I think the overall point got a little muddled by the end, with aspects of the story not coming together as well as I could have wished. The eldest sister’s big secret in particular seemed out of place. Parts of the series were a bit of a mess, really, which I find is often the case in creepy stories, particularly if they involve a haunted place: writers get so caught up in evoking mysterious imagery that they sometimes lose track of what fits and what doesn’t. However, in general I enjoyed this so much that that’s really a minor complaint.
Sofia the First – It’s hard to express how passionately obsessed I’ve become with this show since I started watching in November or so. I had previously watched one episode in a hotel room some years back, and gotten a description of it from my sister, and had long been mildly interested in watching more. I had no idea of the raging frenzy that would be unleashed in my heart once I started it for real.
Sofia is the sweetest little big-headed bean I’ve ever met, and her gentleness and kindness and determined acceptance and forgiveness of others makes me cry in every single episode. I adore nearly all the characters, really, with their complexities and developing relationships and over-the-top characteristics only when needed for humor. I adore the cameos by other Disney princesses and princess-like characters. I love the music; the songs are definitely hit-or-miss, but some of them are remarkably good, I love the general showtunesy sound, and I’m always impressed with series that put in the effort to write a new song for every single episode. The animation is better than decent and the voice acting is AMAZING.
And while I enjoy this solely as a well constructed piece of art, I also feel that as a story for young children, it couldn’t be much better. Of course there’s the occasional misstep where the wrong message gets sent, but in general the morals are solid. Sometimes they even deeply impress me by teaching a lesson on a topic not usually tackled by would-be-edifying children’s media. Decent representation, too, though we could definitely do with more main characters of color.
Anyway, the long and short of it is that I’m fangirling all over this little kids’ show and actively working on fanfiction even though I haven’t watched all the episodes yet. Amber & Sophia for the win.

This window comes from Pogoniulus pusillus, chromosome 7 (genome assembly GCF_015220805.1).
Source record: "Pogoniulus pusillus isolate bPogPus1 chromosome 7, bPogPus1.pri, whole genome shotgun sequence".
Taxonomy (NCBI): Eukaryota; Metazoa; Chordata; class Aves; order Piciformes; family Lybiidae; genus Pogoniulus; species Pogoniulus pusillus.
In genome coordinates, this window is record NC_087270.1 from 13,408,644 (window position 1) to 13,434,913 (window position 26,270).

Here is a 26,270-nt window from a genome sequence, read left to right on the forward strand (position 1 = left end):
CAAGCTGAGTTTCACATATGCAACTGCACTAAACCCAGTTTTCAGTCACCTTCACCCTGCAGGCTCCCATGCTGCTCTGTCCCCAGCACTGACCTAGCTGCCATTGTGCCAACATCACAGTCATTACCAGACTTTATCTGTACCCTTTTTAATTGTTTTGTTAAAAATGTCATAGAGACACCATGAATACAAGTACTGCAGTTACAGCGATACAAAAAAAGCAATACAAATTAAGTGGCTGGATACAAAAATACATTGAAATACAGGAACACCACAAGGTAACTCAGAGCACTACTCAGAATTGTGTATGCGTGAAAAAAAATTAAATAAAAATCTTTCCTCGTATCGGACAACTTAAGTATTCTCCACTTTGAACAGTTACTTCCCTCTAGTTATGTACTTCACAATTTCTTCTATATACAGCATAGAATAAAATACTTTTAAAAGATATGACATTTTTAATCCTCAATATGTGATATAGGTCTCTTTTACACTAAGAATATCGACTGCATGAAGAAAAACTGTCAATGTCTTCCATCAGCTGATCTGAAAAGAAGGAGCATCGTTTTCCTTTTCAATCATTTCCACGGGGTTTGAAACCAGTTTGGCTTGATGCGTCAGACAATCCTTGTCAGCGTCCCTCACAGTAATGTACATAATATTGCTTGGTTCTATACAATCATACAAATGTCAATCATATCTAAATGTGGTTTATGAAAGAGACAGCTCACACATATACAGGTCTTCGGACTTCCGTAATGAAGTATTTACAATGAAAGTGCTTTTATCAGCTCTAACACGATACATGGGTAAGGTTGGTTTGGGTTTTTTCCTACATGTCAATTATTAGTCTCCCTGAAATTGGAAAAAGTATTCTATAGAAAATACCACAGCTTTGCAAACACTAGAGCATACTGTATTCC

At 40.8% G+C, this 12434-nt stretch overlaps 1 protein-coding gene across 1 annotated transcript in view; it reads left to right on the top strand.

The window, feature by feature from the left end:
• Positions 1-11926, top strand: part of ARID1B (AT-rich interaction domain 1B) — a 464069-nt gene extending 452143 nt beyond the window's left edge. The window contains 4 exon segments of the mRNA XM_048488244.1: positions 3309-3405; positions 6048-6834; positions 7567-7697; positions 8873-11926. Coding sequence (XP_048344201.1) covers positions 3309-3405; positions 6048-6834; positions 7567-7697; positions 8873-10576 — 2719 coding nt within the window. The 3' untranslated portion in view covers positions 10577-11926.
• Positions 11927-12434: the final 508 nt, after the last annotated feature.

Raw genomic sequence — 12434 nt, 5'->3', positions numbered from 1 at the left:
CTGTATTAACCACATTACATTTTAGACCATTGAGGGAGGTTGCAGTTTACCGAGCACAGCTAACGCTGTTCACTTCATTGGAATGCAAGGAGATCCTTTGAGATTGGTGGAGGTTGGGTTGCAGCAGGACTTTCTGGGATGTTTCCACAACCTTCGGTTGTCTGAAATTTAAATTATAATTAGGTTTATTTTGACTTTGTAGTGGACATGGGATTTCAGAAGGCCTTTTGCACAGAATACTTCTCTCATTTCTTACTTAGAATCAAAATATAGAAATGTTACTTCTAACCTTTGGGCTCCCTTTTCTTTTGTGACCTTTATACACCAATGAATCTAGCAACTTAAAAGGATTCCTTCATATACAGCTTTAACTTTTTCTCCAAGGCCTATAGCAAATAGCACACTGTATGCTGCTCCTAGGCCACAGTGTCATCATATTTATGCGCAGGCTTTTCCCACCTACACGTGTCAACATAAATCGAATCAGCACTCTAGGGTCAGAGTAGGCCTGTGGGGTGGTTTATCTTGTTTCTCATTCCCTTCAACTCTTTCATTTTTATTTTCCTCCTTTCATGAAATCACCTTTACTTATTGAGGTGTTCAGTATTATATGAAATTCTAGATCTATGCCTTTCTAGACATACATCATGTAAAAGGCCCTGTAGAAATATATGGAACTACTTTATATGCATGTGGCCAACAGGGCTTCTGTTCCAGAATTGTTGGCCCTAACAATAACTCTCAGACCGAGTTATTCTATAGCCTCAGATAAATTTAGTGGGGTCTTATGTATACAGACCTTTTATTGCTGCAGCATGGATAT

The Commodore by Patrick O’Brian — This book, like the Oz book previously mentioned, didn’t stick specifically in my memory. In this case, however, that’s because books in the series flow into each other without much in the way of beginning, middle, or end. It’s all part of that slice-of-lifeiness I’ve mentioned before as so charming about the series.
In this one, I was super afraid that Brigid was going to turn out to have Fetal Alcohol Syndrome, and I was ready to weep for Stephen and his ongoing list of conditions with little to no diagnosis or treatment available in his time period. But just some delayed development? That’s nothing. I mean, obviously it’s something, but it’s something that can be dealt with.
Also in this one, I was extremely happy to see him work against the slave trade, and appreciated the improvement to Jack’s character that came with his new understanding of that fight. I pitied him his shocking experience when he encountered slavers close up for the first time, but thought it was an important lesson for him to learn. Overall, yet another excellent installment in this remarkable series.
The Outlaws of Sherwood by Robin McKinley — I read this book several times as a young teenager, and always enjoyed it back then, but this was my first time through it as an adult. And the thing that strikes me most about it is how different it is from Robin McKinley’s usual fare: there is no surrealism anywhere in this book, and I’m so used to bracing myself against it in her novels that it’s almost as jarring to encounter its lack as it is tedious to put up with its presence elsewhere.
Anyway, while I like this version of the Robin Hood story she’s concocted, I dislike how we pass the first year of the outlaws’ career essentially in montage. Even one or two more events from that year in greater detail would have been welcome. I’m not sure why she made this choice; did she fear the book would be too long? Or perhaps if she had started with the outlaws already established (rather than giving us the beginning of Robin’s exile and then jumping ahead a year), as many versions do, that too would have been better.
Mostly I like Marian. Her situation and her thought processes and her consummate badassedry make her easily the best character in the book (and since we barely get to know many of the other Merry Men, it’s important to have someone we can admire). When John and Cecily are at the archery torment and realize who it is that’s competing, that’s just such a brilliant moment.
So, yeah, I like the book, but I think it’s crippled by the summarizing style of the time between Robin killing the forester and the real adventures beginning a year later.
The Wind in the Willows by Kenneth Grahame — OK, this book. I just can’t quite wrap my head around it. You’ve got your ultra-charming anthropomorphized-animals-doing-polite-society-things sections, you’ve got your Toad-is-a-hilarious-idiot sections, and you’ve got your almost surreal nature-of-the-wild-and-what-is-home? sections, all of them mixed together higgledy-piggledy, and at least 65% of it deathly, deathly boring. Add to that the fact that, no matter how often I reread this, I’m still not sure of the species of every character I encounter (and if some of them are human, as seems to be the case, to what extent are the non-human characters anthropomorphized? and what are the exact social relationships between humans and non-humans?), nor of the age group to which this is supposed to appeal, nor whether I’m supposed to get some kind of deeper meaning out of it… I’m hella confused every time I get back around to this one. Obviously I don’t dislike it enough to have struck it from my reading list, but it’s a close thing…